How Technical SEO Can Save Your Site From a Poor Ranking
Keywords, content, and links are essential components of a solid SEO strategy. These can help your pages rank high, but SEO’s technical elements are also technical elements. Ignore these, and you’re missing opportunities to improve rank. You might even be making a technical mistake that hurts your page.
Technical SEO includes security, mobile readiness, loading speed, duplicate content, sitemaps, and anything else you can do to make your site easier to use and easier for search engines to crawl and index. It works in tandem with content and linking strategies to boost your page rank.
Technical SEO Basics
Technical SEO is any part of your SEO strategy that makes it easier for search engines to crawl and index your pages. You could have high-value, shareable, and relevant content, but if the search engines can’t find your site, it’s all for nothing. You’ll get little or no organic traffic. The technical aspects should go hand-in-hand with a strong content marketing strategy.
Content marketing focuses on developing valuable content using searchable keywords and linking.
A keyword strategy is important for both content and technical elements, like meta descriptions and title tags. Use the Ahrefs Tool Guide: Keyword Explorer for e-Commerce to build a solid keyword strategy that supports good content and technical SEO elements.
Another basis of technical SEO that you must have for optimal page rank is security. A Secure Sockets Layer (SSL) provides protection between a browser and a server. It makes pages safer for users and is an essential technical item for SEO. Google uses SSL as a ranking factor because it improves user experience. You can quickly determine if a site uses SSL by looking at the URL. If it starts with “https://” then it’s using SSL.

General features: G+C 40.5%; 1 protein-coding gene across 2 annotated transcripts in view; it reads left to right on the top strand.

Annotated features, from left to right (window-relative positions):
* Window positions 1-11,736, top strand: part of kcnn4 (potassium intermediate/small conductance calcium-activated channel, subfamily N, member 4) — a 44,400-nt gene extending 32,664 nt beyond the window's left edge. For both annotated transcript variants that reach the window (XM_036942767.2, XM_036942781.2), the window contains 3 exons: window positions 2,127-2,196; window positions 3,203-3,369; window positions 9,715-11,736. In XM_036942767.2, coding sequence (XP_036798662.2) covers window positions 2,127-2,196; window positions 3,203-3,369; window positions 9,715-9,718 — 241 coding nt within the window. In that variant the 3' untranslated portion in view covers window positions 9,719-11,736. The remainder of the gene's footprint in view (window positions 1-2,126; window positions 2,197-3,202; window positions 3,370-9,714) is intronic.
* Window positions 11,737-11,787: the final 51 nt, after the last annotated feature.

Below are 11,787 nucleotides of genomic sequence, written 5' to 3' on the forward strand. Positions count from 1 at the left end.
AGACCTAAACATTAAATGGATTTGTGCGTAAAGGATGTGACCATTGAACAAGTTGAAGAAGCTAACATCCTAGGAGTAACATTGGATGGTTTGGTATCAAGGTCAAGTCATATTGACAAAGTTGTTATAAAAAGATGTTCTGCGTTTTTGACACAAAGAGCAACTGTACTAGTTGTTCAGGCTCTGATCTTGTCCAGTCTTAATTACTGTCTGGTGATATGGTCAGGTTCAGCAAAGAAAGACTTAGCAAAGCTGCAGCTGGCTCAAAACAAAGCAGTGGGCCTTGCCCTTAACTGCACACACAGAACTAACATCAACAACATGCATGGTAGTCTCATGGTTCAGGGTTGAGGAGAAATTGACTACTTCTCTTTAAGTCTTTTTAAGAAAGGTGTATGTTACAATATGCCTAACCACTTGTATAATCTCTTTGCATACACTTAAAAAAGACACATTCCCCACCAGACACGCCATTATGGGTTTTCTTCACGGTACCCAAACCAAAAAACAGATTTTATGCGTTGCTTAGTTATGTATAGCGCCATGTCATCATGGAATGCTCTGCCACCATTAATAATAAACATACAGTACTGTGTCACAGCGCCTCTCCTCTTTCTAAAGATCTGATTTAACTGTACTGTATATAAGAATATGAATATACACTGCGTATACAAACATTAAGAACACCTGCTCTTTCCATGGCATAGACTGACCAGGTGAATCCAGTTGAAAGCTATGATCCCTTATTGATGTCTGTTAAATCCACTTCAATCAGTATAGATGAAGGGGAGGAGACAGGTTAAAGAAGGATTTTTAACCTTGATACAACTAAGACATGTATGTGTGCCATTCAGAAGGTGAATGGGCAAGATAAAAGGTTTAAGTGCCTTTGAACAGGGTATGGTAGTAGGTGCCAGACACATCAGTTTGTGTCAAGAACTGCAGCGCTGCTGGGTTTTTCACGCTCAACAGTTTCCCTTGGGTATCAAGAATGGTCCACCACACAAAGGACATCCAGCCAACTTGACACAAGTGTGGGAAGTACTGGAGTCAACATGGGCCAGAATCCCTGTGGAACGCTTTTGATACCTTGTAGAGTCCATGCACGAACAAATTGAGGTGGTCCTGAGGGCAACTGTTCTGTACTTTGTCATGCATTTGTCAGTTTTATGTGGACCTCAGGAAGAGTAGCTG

Mobile-friendly websites are also essential to modern SEO. According to statistics, mobile use makes up nearly half of all internet traffic worldwide. It’s a trend that has been increasing for years. If your site isn’t mobile-ready, searchers will most likely bounce.
Moreover, Google has stated that a responsive website is a factor in page rank. Responsiveness includes being mobile-ready. In 2018, Google announced that it would begin mobile-first indexing. Previously, it only used desktop pages to crawl, index, and rank. It now considers mobile content as well.
Common Technical SEO Issues
Once you have the basics of technical SEO sorted for your pages, you can turn to smaller details and errors with simple fixes:
Content repeated on more than one page is not just confusing and frustrating for users, it’s also a technical problem. It gets in the way of crawling and indexing bots, diluting the overall authority of your website.
If you have a lot of duplicated content across multiple pages, it can be difficult for Google to determine which page is the most relevant. This can result in your pages competing against each other instead of working together to rank higher.
Title Tag Issues
A title tag is the HTML element that specifies the title of a web page. Title tags are displayed on search engine results pages (SERPs) as the clickable headline for a given result; and are important for usability, SEO, and social sharing.
The tag’s problems deter users and confuse search engines trying to crawl and index a page. Avoid duplicate tags on your website, missing title tags, and tags that are too short or too long. Each should be unique even for similar pages, between 50 and 60 characters, and include page keywords or variations.
Canonical Tag Issues
A canonical tag is an HTML element that tells search engines which version of a piece of content is the original. If you have multiple versions of the same content on your website, it can be difficult for Google to determine which one is the original. This can cause your pages to compete against each other instead of working together to rank higher.
When you use the robots.txt file on your website, you are telling search engine crawlers which pages they can and cannot access. This is important because you may have pages on your website that you do not want to be indexed, such as duplicate content or private pages. The robots.txt file is placed in the root directory of your website, and it must be formatted correctly in order for it to work properly.
Integrate Content and Technical SEO
If you don’t have a technical background, it’s easy to ignore these technical aspects of SEO and focus on the more visible, “front-end” elements like content and keywords. However, if you want your website to rank highly in search engine results pages (SERPs), you need to make sure all of the SEO technical elements are working together correctly. Consider the technical side of SEO to be the foundation of your website, and make sure it is strong before you start building on top of it.